‘Us’: Jordan Peele’s terrific sophomore flick shows how scary it can be to fight with family

 

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Jordan Peele’s follow-up to the genre-rebranding horror classic “Get Out” (2017) is something more pure in terms of blood and gore, but not as sharp politically or socially. Not that that makes it a bad movie – I’m just not sure it’s possible to improve on “Get Out.” And while “Us” is something else entirely, it is cut from the same cloth.

What’s to know? The Wilson family are off for a summer vacation in Santa Cruz, replete with a house on the bay and an amusement park boardwalk. It sounds dreamy, but as the nuclear family rolls in there’s dread on the mother’s face, with good cause. Turns out when Addy was 10 (played by an effectively wide-eyed Madison Curry) she had an encounter with an identical girl who accosted her in the house of mirrors and, as a teen, went through years and years of therapy. They unpack, dad (Winston Duke) scores a sputtering speedboat and they take in a few beach beverages with well-off bores Josh and Kitty (Tim Heidecker and Elisabeth Moss). It’s not until they settle in that evening that a family shows up on the front lawn. A call to the cops and Duke’s Dave wielding a bat does little. Soon the summer home is invaded and the Wilsons are looking at four versions of themselves, each dressed in a red Michael Myers jumpsuit and holding mother-sized pairs of gardening shears.

Only Addy’s twin can speak; the rest make only animal noises. But their intent is clear: Separate and exterminate their original. It’s “Invasion of the Body Snatchers” done Jason Voorhees style.

The real fun here is watching Lupita Nyong’o play Addy and her evil “tethered” twin. She’s amazing on both sides of the equation, and it’s nice to see the Oscar-winning actress (“12 Years a Slave”) take full center stage. Duke, who costarred with Nyong’o in “Black Panther” (2018) is up to the task as well, and Shahadi Wright Joseph and Evan Alex cast as the Wilson kids are convincing both as imperiled humans on the run and the shadow demons looking to replace them.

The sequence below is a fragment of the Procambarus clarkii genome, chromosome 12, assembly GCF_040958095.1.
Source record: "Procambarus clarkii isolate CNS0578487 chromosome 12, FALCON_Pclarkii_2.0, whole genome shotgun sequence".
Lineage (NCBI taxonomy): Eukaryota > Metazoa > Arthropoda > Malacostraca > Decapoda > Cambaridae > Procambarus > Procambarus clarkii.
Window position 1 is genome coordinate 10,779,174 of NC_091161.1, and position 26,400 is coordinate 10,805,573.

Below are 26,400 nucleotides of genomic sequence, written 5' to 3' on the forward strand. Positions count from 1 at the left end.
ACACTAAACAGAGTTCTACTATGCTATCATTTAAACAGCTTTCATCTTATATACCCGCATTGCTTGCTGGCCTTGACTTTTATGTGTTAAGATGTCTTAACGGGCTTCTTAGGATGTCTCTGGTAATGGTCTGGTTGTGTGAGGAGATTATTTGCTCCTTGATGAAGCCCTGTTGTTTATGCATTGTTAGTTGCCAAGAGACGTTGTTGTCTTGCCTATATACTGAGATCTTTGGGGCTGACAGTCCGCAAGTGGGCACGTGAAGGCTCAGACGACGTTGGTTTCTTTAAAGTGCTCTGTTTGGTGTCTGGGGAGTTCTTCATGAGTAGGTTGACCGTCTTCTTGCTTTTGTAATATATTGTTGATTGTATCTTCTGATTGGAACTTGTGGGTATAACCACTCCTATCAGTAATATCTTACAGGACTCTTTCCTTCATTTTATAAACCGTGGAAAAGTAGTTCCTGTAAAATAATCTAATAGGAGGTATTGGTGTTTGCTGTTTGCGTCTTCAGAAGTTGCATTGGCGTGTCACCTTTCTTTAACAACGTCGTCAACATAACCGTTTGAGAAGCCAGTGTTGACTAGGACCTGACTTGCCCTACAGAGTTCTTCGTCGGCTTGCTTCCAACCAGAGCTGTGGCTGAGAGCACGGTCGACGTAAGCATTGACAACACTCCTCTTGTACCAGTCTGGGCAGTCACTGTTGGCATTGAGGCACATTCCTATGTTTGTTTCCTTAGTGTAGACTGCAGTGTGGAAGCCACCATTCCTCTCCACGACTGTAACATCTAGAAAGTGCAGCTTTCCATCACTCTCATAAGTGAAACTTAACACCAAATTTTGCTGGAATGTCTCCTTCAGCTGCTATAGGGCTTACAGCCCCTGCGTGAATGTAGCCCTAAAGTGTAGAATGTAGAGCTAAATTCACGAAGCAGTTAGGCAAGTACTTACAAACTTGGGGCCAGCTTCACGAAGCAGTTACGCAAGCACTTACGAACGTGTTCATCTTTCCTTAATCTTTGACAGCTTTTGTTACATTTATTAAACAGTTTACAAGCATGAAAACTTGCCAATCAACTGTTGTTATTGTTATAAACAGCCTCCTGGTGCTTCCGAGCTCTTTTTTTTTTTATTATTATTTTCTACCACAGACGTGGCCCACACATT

While “Us” revolves around a black family in a largely white setting, it doesn’t have the sociopolitical punch that “Get Out” had. When Addy asks her evil who they are, she replies “We are Americans.” Perhaps it’s a light reference to equity disparity? It doesn’t matter – “Us” is best seen as a straight-up chiller that’s well crafted and fantastically acted. As Peele pulls back the camera and the plot widens, the film doesn’t quite hold its spell. Sometimes horror films on the lake are best when they stay by the lake.

Widows

17 Nov

‘Widows’: Their husbands left with a job to do, and if goes even a little wrong, it’s their funeral

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The latest from “12 Years a Slave” director Steve McQueen could have easily been called “Bastards” and worked as well. As is, “Widows” is a sweeping heist movie that plays out in alluring shards spliced together kinetically by editor Joe Walker, who’s teamed with McQueen on several projects. Early on we get loving embraces between a soft teddy bear of a man named Harry Rawlings (Liam Neeson) and his betrothed Veronica (Viola Davis). Could a couple be any more perfect? We cut to Harry pulling off a guns-blazing armored car job. The authorities are hot on his tail, but he’s got his crackpot team he tells to “stick to the plan” as bullets rain down. But things don’t go as planned, and soon we’re left with the trio of the title.

Joining Veronica are Alice (Elizabeth Debicki) and Linda (Michelle Rodriguez), all three pretty much left high and dry by their exes, and it does’t provide any solace that local gangster Jamal Manning (Brian Tyree Henry), whom Harry ripped off, comes knocking and wants his dough back. There’s nothing left to square up with, and Jamal’s sociopathic brother Jatemme (Daniel Kaluuya) lurks at every turn, so what’s a trio of ladies in mourning to do? Simple: Execute the next job detailed in Harry’s secret notebook, pay off Jamal and start anew.